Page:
Michel Estevan, the manager behind the magic (Le Equipe)

But in 2005, Arles Avignon began their ascent out of French football obscurity. They hired Michel Estevan. Not a household name even in France. Estevan’s club career wasn’t impressive as he struggled to make a living as a centre-back in the 2nd and 3rd tiers of French football. The biggest club he played for was Nimes, who spent one season in Ligue 1.

By contrast his managerial career is undoubtedly superb. He took non-league FC Martigues to the quarter finals of the French cup, where they were narrowly beaten by Paris St Germain (a Ronaldinho goal no less). Despite that he was sacked after 25 league games. Martigues went down. They rehired him in February 2004 and then sacked him again 9 months later after failing to gain promotion to the National (French conference league basically).

Estevan joined Arles in 2005, at the request of chairman and good friend Chauvin Patrick. In his first season, Arles were promoted. Then in his second season, Arles were promoted. I think you see the trend here. In 07/08, they finished 8th in the National, but the following year they finished 3rd. Estevan’s nickname as the Magician was well justified and he has been compared to Guy Roux by some, a compliment of the highest order

However to gain promotion to Ligue 2, a club must have professional status. AC Arles had always been an amateur side. Their former ground, Stade Fernand Fournier had a capacity of 2,000. Fortunately, an agreement with nearby club Avignon 84 allowed them to play at the Parc Des Sports with a capacity of over 7,000. This also instigated a name change with Avignon being added to the club name. You’d think this would be beneficial to both sides, but relations are tense. Avignon is a bigger city and has a bigger stadium, and it’s fair to say that they are jealous of their neighbours sudden surge up the divisions.

Getting into Ligue 2 wasn’t exactly easy either. The DNCG (the French regulatory body) barred AC Arles Avignon from participating in the league due to financial problems within the club, likely caused from the change to professional status. They eventually won on appeal however.

Last season at AC Arles Avignon could be described as an emotional rollercoaster for fans, but that may be understating it slightly. If you were to liken Estevan to an English manager, he would be Sam Allardyce. Not due to the style of play but plucking young and old players from nowhere.

But he also is the master of the loan deal. He brought in Marseille’s Andre Ayew to bolster his side. This deal paid off big time and Ayew was sensational on the right wing. The 20-year old’s performances have impressed Didier Deschamps back at Marseille who says he will have more game-time next year. He was also impressive at the World Cup for Ghana, and was praised on this blog previously along with Kevin Prince Boateng.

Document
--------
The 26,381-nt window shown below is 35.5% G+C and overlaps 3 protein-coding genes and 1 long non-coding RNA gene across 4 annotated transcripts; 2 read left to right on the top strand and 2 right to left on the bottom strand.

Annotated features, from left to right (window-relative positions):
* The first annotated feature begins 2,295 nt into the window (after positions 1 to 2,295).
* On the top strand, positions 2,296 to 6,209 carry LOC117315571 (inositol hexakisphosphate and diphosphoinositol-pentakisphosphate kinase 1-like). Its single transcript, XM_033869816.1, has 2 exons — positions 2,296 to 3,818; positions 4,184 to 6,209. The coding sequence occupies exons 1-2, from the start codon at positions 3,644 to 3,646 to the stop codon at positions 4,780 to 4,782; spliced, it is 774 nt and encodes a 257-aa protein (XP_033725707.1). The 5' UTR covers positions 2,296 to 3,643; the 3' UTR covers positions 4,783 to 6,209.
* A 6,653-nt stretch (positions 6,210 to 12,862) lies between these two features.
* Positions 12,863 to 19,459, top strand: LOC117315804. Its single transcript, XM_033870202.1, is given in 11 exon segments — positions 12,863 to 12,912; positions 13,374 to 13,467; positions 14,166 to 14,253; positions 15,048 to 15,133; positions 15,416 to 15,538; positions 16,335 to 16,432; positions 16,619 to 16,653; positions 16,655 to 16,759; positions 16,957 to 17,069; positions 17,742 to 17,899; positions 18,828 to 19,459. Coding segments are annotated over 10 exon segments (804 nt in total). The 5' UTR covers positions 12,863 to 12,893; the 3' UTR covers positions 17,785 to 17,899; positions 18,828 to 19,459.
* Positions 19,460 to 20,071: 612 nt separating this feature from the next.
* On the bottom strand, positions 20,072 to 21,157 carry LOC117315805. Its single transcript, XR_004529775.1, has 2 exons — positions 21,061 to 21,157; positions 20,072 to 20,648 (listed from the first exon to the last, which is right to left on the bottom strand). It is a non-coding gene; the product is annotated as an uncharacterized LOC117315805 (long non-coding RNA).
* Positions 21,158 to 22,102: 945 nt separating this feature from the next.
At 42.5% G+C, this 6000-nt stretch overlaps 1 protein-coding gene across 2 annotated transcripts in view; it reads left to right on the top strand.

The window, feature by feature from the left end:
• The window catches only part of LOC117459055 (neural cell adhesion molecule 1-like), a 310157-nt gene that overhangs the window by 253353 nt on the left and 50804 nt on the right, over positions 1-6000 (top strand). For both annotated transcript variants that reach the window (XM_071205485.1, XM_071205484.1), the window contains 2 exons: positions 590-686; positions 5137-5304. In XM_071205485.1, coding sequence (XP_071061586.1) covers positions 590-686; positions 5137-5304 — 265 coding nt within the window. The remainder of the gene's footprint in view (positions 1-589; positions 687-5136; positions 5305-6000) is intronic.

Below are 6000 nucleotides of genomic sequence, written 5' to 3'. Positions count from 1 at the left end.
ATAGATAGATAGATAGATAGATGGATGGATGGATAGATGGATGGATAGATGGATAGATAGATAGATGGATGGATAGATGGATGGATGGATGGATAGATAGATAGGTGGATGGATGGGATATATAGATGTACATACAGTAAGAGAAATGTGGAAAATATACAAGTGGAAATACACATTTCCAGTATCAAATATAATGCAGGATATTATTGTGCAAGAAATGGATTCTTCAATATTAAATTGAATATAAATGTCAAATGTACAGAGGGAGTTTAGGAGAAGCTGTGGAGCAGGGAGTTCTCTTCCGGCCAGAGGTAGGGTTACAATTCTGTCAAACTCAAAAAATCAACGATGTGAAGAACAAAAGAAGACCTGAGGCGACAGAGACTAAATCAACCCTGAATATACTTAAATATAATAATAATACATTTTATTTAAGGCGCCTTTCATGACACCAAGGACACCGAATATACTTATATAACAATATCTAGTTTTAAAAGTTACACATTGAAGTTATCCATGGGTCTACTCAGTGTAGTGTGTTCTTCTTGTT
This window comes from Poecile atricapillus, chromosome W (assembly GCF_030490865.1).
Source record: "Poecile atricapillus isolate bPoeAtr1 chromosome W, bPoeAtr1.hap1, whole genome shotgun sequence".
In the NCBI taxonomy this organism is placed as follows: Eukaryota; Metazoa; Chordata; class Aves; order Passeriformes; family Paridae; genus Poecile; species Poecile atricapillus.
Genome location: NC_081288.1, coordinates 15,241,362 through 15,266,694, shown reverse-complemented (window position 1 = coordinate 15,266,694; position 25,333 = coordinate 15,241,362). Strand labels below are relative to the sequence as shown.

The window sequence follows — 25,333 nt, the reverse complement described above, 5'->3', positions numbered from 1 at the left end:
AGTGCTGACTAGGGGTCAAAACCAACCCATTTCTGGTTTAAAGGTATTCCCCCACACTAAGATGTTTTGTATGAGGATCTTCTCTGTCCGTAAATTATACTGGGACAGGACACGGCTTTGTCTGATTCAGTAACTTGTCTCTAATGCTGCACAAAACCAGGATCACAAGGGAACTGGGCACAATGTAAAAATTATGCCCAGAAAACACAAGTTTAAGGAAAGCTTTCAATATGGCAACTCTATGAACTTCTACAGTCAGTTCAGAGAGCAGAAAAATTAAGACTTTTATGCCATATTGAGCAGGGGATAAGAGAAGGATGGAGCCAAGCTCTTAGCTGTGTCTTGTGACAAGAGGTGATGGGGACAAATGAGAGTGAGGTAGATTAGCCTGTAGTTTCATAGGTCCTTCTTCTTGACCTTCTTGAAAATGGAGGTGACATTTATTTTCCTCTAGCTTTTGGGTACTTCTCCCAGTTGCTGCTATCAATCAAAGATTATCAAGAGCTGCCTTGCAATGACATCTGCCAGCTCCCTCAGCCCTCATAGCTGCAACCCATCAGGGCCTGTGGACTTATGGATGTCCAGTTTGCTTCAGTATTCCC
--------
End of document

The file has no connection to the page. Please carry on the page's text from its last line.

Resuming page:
But Estevan’s ragtag bunch of mercenaries were well worth their value last season in Ligue 2. They chalked up 16 wins, 12 draws and 10 defeats. The catalyst in Arles-Avignon’s season was an away fixture against Metz (The French West Bromwich Albion) on Matchday 34. Arles were 1-0 down but then scored twice in injury time. The winner was scored by Maurice Dale, who coincidently has left the club this summer for Unirea.

Arles-Avignon made tough work of the last few fixtures, which set up a winner-takes all match against Clermont on the final day of the season. Talk about tense. Here are the highlights from that game:

So after 5 seasons under Estevan, AC Arles-Avignon had reached the lucrative Ligue 1 for the first time. But the story doesn’t exactly end there.

You’d think after leading such a small club into the top league that Michel Estevan’s job would be safe for life. Well no. Former president Jean Marc Conrad was relieved of his duties in June after proposing a new contract to Estevan that the club simply couldnt afford.

Salerno and Perrot (Photo Jean-Pierre LUPI)

In step new majority shareholders, Francois Perrot and Marcel Salerno who promptly fired Estevan. After weeks of negotiations where even the players thought a new manager was imminent, the decision was reversed and Estevan will lead the club he built into Ligue 1. The two new chairman probably made the most unpopular first move possible, a decision which seems baffling but at least they changed their minds.

Both have invested a lot of money just to get Arles-Avignon to the division itself. Arles had the smallest budget of all the teams in Ligue 2 last year yet still got promoted. Promotion on €5.2 million is some feat.

The club probably weren’t expecting it, and the cost to bring the facilities at the club will take its toll. For example, a Ligue 1 requirement is for all grounds to have a capacity of 17,000 or more. The current ground holds at maximum 9,000 and work is under way to get the ground ready in time. Add floodlighting, press boxes, commentary boxes etc, and it’s clear that Arles have a massive task on their hands to even be ready for their first home game against Lens on August 14th.

So what are Arles-Avignon’s chances of staying Ligue 1? Without seeming harsh, remote. Most of the current players are Ligue 2 quality at best. Estevan has continued his reputation of bringing so-called footballing mercnaries by signing the notorious Yann Kermorgant. For those of you unfamiliar, he was the person who chipped a penalty for Leicester last season in the play-offs which sent them out. He’s also signed former Fulham player Hameur Bouazza, a player he will be familiar with since Estevan is of French-Algerian nationality. From Blackpool of all places.

Also interestingly, the man at the centre of the French national football scandal, fitness coach Robert Duverne has joined the club. If that doesn’t cement your reputation as a club of rebels then I don’t know what does.

Little is known of this enigmatic club from the South of France. Sure they may have a turbulent time staying in the top division but for a club of this size to even make it there, is somewhat remarkable.

Note: Credit to Martin Michelot for information on Arles-Avignon. Check out his fantastic blog about Ligue 1.